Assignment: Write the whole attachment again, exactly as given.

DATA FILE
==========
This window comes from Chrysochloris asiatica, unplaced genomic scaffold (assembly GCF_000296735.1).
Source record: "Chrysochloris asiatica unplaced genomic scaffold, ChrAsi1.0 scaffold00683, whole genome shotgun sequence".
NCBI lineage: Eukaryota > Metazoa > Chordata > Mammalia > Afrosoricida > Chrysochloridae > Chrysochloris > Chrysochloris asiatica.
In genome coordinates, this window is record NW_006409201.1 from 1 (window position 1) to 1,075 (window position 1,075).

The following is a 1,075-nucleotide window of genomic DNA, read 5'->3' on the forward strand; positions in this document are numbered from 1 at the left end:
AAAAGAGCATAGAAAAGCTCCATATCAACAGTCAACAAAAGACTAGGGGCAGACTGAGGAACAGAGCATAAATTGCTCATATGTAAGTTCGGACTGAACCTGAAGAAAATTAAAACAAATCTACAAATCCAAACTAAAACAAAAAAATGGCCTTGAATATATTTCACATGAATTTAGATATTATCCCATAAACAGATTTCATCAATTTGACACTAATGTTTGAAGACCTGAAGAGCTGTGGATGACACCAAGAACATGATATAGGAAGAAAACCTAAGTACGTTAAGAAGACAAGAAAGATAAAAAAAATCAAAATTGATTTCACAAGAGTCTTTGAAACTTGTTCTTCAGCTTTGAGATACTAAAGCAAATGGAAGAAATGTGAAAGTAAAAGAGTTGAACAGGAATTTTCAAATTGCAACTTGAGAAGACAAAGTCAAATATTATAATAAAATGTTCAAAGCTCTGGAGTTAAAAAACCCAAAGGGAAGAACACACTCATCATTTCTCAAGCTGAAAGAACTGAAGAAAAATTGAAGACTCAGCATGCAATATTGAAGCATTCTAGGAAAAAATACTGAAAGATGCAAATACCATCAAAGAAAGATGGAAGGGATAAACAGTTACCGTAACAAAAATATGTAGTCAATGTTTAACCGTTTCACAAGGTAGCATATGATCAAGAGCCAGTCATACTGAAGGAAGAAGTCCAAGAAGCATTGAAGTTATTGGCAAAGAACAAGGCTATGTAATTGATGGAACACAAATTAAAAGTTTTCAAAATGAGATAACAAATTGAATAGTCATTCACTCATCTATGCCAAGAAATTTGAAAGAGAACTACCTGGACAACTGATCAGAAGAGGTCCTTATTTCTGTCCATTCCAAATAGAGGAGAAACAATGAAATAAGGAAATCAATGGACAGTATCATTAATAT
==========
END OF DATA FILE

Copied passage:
This window comes from Chrysochloris asiatica, unplaced genomic scaffold (assembly GCF_000296735.1).
Source record: "Chrysochloris asiatica unplaced genomic scaffold, ChrAsi1.0 scaffold00683, whole genome shotgun sequence".
NCBI lineage: Eukaryota > Metazoa > Chordata > Mammalia > Afrosoricida > Chrysochloridae > Chrysochloris > Chrysochloris asiatica.
In genome coordinates, this window is record NW_006409201.1 from 1 (window position 1) to 1,075 (window position 1,075).

The following is a 1,075-nucleotide window of genomic DNA, read 5'->3' on the forward strand; positions in this document are numbered from 1 at the left end:
AAAAGAGCATAGAAAAGCTCCATATCAACAGTCAACAAAAGACTAGGGGCAGACTGAGGAACAGAGCATAAATTGCTCATATGTAAGTTCGGACTGAACCTGAAGAAAATTAAAACAAATCTACAAATCCAAACTAAAACAAAAAAATGGCCTTGAATATATTTCACATGAATTTAGATATTATCCCATAAACAGATTTCATCAATTTGACACTAATGTTTGAAGACCTGAAGAGCTGTGGATGACACCAAGAACATGATATAGGAAGAAAACCTAAGTACGTTAAGAAGACAAGAAAGATAAAAAAAATCAAAATTGATTTCACAAGAGTCTTTGAAACTTGTTCTTCAGCTTTGAGATACTAAAGCAAATGGAAGAAATGTGAAAGTAAAAGAGTTGAACAGGAATTTTCAAATTGCAACTTGAGAAGACAAAGTCAAATATTATAATAAAATGTTCAAAGCTCTGGAGTTAAAAAACCCAAAGGGAAGAACACACTCATCATTTCTCAAGCTGAAAGAACTGAAGAAAAATTGAAGACTCAGCATGCAATATTGAAGCATTCTAGGAAAAAATACTGAAAGATGCAAATACCATCAAAGAAAGATGGAAGGGATAAACAGTTACCGTAACAAAAATATGTAGTCAATGTTTAACCGTTTCACAAGGTAGCATATGATCAAGAGCCAGTCATACTGAAGGAAGAAGTCCAAGAAGCATTGAAGTTATTGGCAAAGAACAAGGCTATGTAATTGATGGAACACAAATTAAAAGTTTTCAAAATGAGATAACAAATTGAATAGTCATTCACTCATCTATGCCAAGAAATTTGAAAGAGAACTACCTGGACAACTGATCAGAAGAGGTCCTTATTTCTGTCCATTCCAAATAGAGGAGAAACAATGAAATAAGGAAATCAATGGACAGTATCATTAATAT